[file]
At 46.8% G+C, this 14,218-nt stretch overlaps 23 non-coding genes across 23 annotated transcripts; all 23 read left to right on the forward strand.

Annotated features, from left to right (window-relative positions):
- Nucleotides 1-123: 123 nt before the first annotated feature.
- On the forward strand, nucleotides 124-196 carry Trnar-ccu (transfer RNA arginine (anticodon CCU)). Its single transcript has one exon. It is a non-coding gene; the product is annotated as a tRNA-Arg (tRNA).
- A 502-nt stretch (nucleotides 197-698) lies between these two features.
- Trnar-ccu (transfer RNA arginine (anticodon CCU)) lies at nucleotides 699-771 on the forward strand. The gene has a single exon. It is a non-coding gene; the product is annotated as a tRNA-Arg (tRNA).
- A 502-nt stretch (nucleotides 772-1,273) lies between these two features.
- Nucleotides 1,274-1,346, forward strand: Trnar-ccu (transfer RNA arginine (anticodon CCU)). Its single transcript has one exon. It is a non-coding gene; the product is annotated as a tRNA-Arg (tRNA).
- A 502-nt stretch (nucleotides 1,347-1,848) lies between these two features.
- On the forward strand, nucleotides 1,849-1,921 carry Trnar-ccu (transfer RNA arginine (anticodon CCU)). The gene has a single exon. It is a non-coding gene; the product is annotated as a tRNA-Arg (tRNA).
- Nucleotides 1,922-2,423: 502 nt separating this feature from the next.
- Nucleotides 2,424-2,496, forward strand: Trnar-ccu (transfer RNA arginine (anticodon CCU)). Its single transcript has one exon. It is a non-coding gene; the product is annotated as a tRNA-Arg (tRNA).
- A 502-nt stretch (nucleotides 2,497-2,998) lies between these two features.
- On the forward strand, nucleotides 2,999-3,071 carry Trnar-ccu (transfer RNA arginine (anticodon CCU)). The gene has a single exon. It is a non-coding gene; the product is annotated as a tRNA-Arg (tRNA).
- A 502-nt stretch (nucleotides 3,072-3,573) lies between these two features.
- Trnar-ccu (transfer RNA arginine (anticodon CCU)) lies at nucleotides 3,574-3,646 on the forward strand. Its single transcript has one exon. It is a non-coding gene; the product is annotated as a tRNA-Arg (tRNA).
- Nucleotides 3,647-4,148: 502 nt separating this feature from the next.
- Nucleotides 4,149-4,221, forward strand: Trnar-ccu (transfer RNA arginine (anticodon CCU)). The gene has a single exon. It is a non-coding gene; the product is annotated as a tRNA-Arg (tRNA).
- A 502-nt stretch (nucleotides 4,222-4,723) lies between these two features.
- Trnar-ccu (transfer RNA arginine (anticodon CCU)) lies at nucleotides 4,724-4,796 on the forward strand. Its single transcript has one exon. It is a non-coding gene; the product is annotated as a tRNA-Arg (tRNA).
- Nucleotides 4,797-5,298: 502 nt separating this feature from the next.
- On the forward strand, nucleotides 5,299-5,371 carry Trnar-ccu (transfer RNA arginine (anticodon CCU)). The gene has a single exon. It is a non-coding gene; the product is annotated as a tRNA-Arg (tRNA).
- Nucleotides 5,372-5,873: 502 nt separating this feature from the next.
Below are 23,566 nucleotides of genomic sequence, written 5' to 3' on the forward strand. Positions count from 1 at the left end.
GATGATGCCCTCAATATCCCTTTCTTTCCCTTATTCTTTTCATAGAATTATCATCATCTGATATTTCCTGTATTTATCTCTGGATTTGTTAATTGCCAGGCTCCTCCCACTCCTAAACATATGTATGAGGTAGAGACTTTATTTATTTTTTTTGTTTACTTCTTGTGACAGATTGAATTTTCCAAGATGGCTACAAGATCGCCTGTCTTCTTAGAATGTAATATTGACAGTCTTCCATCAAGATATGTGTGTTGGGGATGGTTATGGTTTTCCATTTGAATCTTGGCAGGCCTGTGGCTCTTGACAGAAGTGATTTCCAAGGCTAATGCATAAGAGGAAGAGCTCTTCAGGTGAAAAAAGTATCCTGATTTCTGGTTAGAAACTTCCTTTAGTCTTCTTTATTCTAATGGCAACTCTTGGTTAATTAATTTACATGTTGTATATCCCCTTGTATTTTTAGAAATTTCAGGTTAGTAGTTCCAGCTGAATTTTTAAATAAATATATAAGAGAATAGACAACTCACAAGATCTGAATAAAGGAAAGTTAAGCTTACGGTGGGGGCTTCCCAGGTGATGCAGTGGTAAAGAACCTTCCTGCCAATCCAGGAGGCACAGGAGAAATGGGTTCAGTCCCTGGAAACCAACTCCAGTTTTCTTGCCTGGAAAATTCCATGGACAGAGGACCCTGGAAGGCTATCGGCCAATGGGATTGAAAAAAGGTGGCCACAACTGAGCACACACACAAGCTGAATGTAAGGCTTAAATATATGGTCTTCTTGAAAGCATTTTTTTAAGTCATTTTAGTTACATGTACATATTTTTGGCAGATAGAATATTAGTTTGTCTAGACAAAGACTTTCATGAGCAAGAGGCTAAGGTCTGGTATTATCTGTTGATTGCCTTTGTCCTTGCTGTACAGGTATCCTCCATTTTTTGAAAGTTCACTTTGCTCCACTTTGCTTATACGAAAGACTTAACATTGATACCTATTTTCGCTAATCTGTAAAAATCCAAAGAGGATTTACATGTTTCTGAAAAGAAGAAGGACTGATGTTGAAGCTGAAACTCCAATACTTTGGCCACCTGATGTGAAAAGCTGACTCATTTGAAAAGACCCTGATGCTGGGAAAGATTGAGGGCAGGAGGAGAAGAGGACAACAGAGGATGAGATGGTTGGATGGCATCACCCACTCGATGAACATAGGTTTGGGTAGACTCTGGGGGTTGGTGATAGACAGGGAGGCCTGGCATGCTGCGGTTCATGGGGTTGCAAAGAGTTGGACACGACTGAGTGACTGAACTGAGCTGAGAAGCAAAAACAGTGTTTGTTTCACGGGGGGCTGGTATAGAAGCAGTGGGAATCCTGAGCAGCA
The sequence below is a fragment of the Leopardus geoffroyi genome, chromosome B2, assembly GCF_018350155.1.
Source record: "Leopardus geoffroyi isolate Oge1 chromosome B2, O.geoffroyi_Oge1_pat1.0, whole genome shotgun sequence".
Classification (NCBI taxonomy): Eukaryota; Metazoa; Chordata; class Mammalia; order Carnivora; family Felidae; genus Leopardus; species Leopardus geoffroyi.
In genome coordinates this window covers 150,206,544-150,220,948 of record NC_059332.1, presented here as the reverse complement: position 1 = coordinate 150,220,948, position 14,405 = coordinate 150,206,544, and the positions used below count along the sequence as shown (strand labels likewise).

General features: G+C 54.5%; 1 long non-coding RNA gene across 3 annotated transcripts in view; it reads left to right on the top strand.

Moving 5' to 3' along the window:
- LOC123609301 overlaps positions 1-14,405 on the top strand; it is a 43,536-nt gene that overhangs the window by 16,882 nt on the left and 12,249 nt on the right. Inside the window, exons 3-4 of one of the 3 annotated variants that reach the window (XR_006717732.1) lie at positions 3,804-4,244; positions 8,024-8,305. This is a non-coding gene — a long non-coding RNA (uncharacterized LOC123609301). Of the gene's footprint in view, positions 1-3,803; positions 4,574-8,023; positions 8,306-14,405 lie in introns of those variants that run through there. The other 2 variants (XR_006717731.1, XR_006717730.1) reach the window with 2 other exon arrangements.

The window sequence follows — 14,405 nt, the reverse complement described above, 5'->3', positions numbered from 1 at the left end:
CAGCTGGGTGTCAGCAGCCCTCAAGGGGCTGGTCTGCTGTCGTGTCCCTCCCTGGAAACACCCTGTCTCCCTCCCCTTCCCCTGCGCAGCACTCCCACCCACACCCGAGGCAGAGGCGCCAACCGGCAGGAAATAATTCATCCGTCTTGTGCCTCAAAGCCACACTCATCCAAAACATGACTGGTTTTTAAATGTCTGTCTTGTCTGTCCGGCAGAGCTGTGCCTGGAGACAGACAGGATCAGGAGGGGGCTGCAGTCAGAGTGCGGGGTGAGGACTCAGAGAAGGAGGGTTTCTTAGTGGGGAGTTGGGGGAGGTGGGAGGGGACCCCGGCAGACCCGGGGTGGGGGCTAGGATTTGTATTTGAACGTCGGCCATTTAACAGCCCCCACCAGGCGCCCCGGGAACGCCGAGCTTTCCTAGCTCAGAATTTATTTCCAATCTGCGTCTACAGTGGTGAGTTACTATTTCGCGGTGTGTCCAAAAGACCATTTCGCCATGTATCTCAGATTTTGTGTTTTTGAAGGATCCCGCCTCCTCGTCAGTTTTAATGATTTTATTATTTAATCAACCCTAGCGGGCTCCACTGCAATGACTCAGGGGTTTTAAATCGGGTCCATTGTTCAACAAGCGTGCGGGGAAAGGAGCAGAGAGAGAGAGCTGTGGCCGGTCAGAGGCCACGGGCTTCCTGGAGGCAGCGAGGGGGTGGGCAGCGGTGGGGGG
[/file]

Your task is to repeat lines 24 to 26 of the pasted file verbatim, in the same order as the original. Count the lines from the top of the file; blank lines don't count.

Below are 23,566 nucleotides of genomic sequence, written 5' to 3' on the forward strand. Positions count from 1 at the left end.
GATGATGCCCTCAATATCCCTTTCTTTCCCTTATTCTTTTCATAGAATTATCATCATCTGATATTTCCTGTATTTATCTCTGGATTTGTTAATTGCCAGGCTCCTCCCACTCCTAAACATATGTATGAGGTAGAGACTTTATTTATTTTTTTTGTTTACTTCTTGTGACAGATTGAATTTTCCAAGATGGCTACAAGATCGCCTGTCTTCTTAGAATGTAATATTGACAGTCTTCCATCAAGATATGTGTGTTGGGGATGGTTATGGTTTTCCATTTGAATCTTGGCAGGCCTGTGGCTCTTGACAGAAGTGATTTCCAAGGCTAATGCATAAGAGGAAGAGCTCTTCAGGTGAAAAAAGTATCCTGATTTCTGGTTAGAAACTTCCTTTAGTCTTCTTTATTCTAATGGCAACTCTTGGTTAATTAATTTACATGTTGTATATCCCCTTGTATTTTTAGAAATTTCAGGTTAGTAGTTCCAGCTGAATTTTTAAATAAATATATAAGAGAATAGACAACTCACAAGATCTGAATAAAGGAAAGTTAAGCTTACGGTGGGGGCTTCCCAGGTGATGCAGTGGTAAAGAACCTTCCTGCCAATCCAGGAGGCACAGGAGAAATGGGTTCAGTCCCTGGAAACCAACTCCAGTTTTCTTGCCTGGAAAATTCCATGGACAGAGGACCCTGGAAGGCTATCGGCCAATGGGATTGAAAAAAGGTGGCCACAACTGAGCACACACACAAGCTGAATGTAAGGCTTAAATATATGGTCTTCTTGAAAGCATTTTTTTAAGTCATTTTAGTTACATGTACATATTTTTGGCAGATAGAATATTAGTTTGTCTAGACAAAGACTTTCATGAGCAAGAGGCTAAGGTCTGGTATTATCTGTTGATTGCCTTTGTCCTTGCTGTACAGGTATCCTCCATTTTTTGAAAGTTCACTTTGCTCCACTTTGCTTATACGAAAGACTTAACATTGATACCTATTTTCGCTAATCTGTAAAAATCCAAAGAGGATTTACATGTTTCTGAAAAGAAGAAGGACTGATGTTGAAGCTGAAACTCCAATACTTTGGCCACCTGATGTGAAAAGCTGACTCATTTGAAAAGACCCTGATGCTGGGAAAGATTGAGGGCAGGAGGAGAAGAGGACAACAGAGGATGAGATGGTTGGATGGCATCACCCACTCGATGAACATAGGTTTGGGTAGACTCTGGGGGTTGGTGATAGACAGGGAGGCCTGGCATGCTGCGGTTCATGGGGTTGCAAAGAGTTGGACACGACTGAGTGACTGAACTGAGCTGAGAAGCAAAAACAGTGTTTGTTTCACGGGGGGCTGGTATAGAAGCAGTGGGAATCCTGAGCAGCA
The sequence below is a fragment of the Leopardus geoffroyi genome, chromosome B2, assembly GCF_018350155.1.